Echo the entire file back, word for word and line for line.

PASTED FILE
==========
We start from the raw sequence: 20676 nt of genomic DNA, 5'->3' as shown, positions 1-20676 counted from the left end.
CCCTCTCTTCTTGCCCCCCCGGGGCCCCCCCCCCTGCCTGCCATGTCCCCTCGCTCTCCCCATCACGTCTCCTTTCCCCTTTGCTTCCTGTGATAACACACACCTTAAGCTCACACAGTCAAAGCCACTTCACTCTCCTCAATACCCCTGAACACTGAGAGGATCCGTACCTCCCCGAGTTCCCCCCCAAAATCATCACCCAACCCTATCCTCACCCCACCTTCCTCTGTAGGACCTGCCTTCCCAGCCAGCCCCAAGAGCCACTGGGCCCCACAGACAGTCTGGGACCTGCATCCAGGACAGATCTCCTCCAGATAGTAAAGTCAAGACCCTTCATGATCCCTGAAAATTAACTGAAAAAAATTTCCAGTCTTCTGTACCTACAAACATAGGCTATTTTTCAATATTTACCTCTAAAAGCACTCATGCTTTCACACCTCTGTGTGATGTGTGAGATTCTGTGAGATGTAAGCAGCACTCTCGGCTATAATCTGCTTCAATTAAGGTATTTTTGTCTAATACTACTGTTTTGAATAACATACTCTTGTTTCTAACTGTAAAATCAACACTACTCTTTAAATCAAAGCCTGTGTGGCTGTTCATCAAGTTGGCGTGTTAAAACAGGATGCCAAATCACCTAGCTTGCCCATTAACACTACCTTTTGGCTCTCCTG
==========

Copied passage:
We start from the raw sequence: 20676 nt of genomic DNA, 5'->3' as shown, positions 1-20676 counted from the left end.
CCCTCTCTTCTTGCCCCCCCGGGGCCCCCCCCCCTGCCTGCCATGTCCCCTCGCTCTCCCCATCACGTCTCCTTTCCCCTTTGCTTCCTGTGATAACACACACCTTAAGCTCACACAGTCAAAGCCACTTCACTCTCCTCAATACCCCTGAACACTGAGAGGATCCGTACCTCCCCGAGTTCCCCCCCAAAATCATCACCCAACCCTATCCTCACCCCACCTTCCTCTGTAGGACCTGCCTTCCCAGCCAGCCCCAAGAGCCACTGGGCCCCACAGACAGTCTGGGACCTGCATCCAGGACAGATCTCCTCCAGATAGTAAAGTCAAGACCCTTCATGATCCCTGAAAATTAACTGAAAAAAATTTCCAGTCTTCTGTACCTACAAACATAGGCTATTTTTCAATATTTACCTCTAAAAGCACTCATGCTTTCACACCTCTGTGTGATGTGTGAGATTCTGTGAGATGTAAGCAGCACTCTCGGCTATAATCTGCTTCAATTAAGGTATTTTTGTCTAATACTACTGTTTTGAATAACATACTCTTGTTTCTAACTGTAAAATCAACACTACTCTTTAAATCAAAGCCTGTGTGGCTGTTCATCAAGTTGGCGTGTTAAAACAGGATGCCAAATCACCTAGCTTGCCCATTAACACTACCTTTTGGCTCTCCTG